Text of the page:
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He was arrested twice for marijuana possession. Now, he's starting over with a dispensary license

SCOTT SIMON, HOST:

This week, 36 applicants in New York state learned they would be allowed to open stores to sell cannabis for recreational adult use. The state gave priority to people who'd been arrested for a marijuana-related offense when the substance was still illegal in New York, a move that's intended to correct for discrimination in the past. One of those recipients is Matthew Robinson, a 36-year-old Black business owner in Troy, near Albany. He was arrested twice for marijuana possession and later served 12 years for his involvement in a robbery of a convenience store. He joins us now. Thanks for being with us, Mr. Robinson.

MATTHEW ROBINSON: Thanks for having me.

SIMON: You already own Bold Mold Eliminators, which is a mold removal service. What made you want to open a cannabis dispensary, too?

ROBINSON: I see an opportunity, you know, to do something right, you know? This is a big opportunity. It's a big thing. So I decided, you know, to put my name in the hat and possibly get it because I know it can impact my family, my community.

SIMON: You were arrested for possessing marijuana in 2005. You were 19?

ROBINSON: Yes, sir.

SIMON: How much marijuana?

ROBINSON: At the time, I think it was just a couple of bags.

SIMON: What happened?

ROBINSON: So, I was actually coming from a friend's job, walking to another friend's house. And there was a mall there called Crossgates Mall. So as I'm just walking, the cops just swarmed on me. You know, they grabbed me up. They took me off to the car. They handcuffed me. They didn't really give me any information on what was going on. So I don't know anything. You know, they pat me down. They find the marijuana. They lock me up. They take me back to the mall to like, a small room. And they tell me that there's a big fight at the mall, you know?

But at the end of the day, they found out that I wasn't involved in the fight. But now I got these two bags of weed. And it's like, OK, now you - you know, you got to go to jail for this. And you got to get in an appearance, taken - now, you got to go to court - all this stuff or something, you know, that's just minor to me at that time. I'm like, oh, it's not that serious. But, you know, they locked me up for it. They've made me pay a fine and do, like, a health and community thing. And that was what I had to do for that first one, so...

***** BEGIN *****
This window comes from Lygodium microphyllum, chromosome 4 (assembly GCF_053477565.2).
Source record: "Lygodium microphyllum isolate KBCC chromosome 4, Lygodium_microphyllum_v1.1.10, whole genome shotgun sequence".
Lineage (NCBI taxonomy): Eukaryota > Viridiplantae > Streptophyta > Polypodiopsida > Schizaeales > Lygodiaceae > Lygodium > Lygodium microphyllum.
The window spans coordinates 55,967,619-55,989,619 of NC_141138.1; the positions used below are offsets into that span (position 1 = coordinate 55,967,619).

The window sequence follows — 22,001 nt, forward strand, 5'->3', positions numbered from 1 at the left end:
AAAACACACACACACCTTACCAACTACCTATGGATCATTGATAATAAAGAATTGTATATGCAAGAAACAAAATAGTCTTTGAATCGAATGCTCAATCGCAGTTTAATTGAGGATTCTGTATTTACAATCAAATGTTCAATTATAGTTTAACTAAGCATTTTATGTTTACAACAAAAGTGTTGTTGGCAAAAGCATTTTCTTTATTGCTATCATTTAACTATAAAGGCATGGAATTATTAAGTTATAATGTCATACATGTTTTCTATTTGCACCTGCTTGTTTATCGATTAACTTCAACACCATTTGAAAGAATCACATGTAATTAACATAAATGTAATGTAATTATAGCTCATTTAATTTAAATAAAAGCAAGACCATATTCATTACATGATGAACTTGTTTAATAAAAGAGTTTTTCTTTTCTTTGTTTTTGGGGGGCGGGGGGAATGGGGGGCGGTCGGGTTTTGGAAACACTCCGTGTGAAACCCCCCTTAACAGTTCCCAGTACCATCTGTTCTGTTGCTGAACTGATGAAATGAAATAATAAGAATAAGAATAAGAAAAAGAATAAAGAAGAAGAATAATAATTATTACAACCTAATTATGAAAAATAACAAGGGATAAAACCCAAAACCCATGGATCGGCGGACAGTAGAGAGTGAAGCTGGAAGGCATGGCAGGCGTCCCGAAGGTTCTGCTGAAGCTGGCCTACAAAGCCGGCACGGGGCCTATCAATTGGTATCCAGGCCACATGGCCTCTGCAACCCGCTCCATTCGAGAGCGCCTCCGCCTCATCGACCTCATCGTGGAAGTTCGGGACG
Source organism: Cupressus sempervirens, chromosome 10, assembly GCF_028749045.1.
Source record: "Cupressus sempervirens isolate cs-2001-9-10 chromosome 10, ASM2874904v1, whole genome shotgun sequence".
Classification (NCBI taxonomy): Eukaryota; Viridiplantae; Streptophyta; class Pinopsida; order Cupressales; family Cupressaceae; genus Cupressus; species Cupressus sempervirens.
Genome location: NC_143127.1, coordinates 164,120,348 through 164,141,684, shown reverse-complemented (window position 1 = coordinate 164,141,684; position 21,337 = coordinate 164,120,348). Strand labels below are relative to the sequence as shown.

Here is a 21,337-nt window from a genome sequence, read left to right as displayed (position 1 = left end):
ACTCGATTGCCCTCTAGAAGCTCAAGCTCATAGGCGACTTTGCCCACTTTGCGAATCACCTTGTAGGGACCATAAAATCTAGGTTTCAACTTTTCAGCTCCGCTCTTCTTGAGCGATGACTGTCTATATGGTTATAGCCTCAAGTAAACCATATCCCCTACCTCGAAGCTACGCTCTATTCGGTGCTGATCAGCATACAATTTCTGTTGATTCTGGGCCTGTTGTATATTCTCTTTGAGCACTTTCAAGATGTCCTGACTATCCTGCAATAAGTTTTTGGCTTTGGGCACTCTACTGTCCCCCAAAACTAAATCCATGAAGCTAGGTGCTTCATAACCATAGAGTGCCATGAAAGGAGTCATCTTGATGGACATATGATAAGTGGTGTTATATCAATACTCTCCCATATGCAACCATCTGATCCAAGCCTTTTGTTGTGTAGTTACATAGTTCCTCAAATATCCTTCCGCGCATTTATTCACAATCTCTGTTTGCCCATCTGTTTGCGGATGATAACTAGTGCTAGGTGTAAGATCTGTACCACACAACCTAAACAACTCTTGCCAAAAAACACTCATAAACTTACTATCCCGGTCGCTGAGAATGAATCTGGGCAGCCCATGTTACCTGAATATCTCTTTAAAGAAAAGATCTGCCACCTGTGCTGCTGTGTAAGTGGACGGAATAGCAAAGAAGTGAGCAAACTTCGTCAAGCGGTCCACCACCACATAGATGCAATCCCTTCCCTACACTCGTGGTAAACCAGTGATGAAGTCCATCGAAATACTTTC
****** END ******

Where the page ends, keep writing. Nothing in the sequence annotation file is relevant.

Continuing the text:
SIMON: Yeah. You were arrested a second time for weed?

ROBINSON: Yeah. So I got arrested a second time. I was riding in the car with two of my friends. And a cop just pulled me over. He come to the car, asked for my driver's license. Then, he said he smelled weed in the car. So, hey, now we got to get out the car, and he's searching the car. You know, I had a dime bag on me, something small at that time. It wasn't a lot, so...

SIMON: Well, I have to ask, you know, why did you have it on you that second time? You'd already learned what a problem it could be.

ROBINSON: Young. Not knowing, like - you know, not really understanding laws and how everything works. You know, you hear about laws. You know these things. And they tell you this. But coming from where I come from, you're doing whatever you can to make some extra money. You know, when you're struggling and everybody around you has nice clothes and they're doing this and doing nice things and here you are - you know, your shoes' got holes in them. You know, you don't want to walk around with stuff like that. So, you know, you sell weed to make some extra money, you know?

SIMON: Yeah. Well, now you've got this license. What do you want to do with this cannabis dispensary?

ROBINSON: I want it to be successful, you know? I want it to run properly. I want to make New York proud. I want, you know, people to know, like, you know, we came from a time when cannabis was taboo and totally against all, like, the rules and regulations. But now we're at a point where people are starting to see, OK, cannabis isn't this horrible thing that's destroying worlds and stuff like that. So I just want to be successful with this and keep going. And, you know, the sky's the limit. Who knows what's going to happen in the future?

SIMON: Yeah. I have to ask, Mr. Robinson, do you feel you're getting this license to be - I don't know - a way of righting a wrong in the justice system?

ROBINSON: Yes. I think New York State has done a great job with their legislation, the way they've been moving forward to try to sort of fix errors from the past. So the way they did it for me, I think it was the right way. Regardless whether I got the license or if I didn't, it'd still be the right way because they're expunging records. You know, they're doing stuff to try to actually fix it, you know? But at the end of the day, you know, when you lock somebody up for a day, that person cannot get their day back. Their kids don't get it back. So they're doing a great job. It's good headway. It's got to keep going. The state is doing great. I'm so proud of saying I'm from New York.

SIMON: Matthew Robinson has received one of New York state's first cannabis dispensary licenses. Thanks so much for being with us.

ROBINSON: Thank you very much. Transcript provided by NPR, Copyright NPR.

Scott Simon
Scott Simon is one of America's most admired writers and broadcasters. He is the host of Weekend Edition Saturday and is one of the hosts of NPR's morning news podcast Up First. He has reported from all fifty states, five continents, and ten wars, from El Salvador to Sarajevo to Afghanistan and Iraq. His books have chronicled character and characters, in war and peace, sports and art, tragedy and comedy.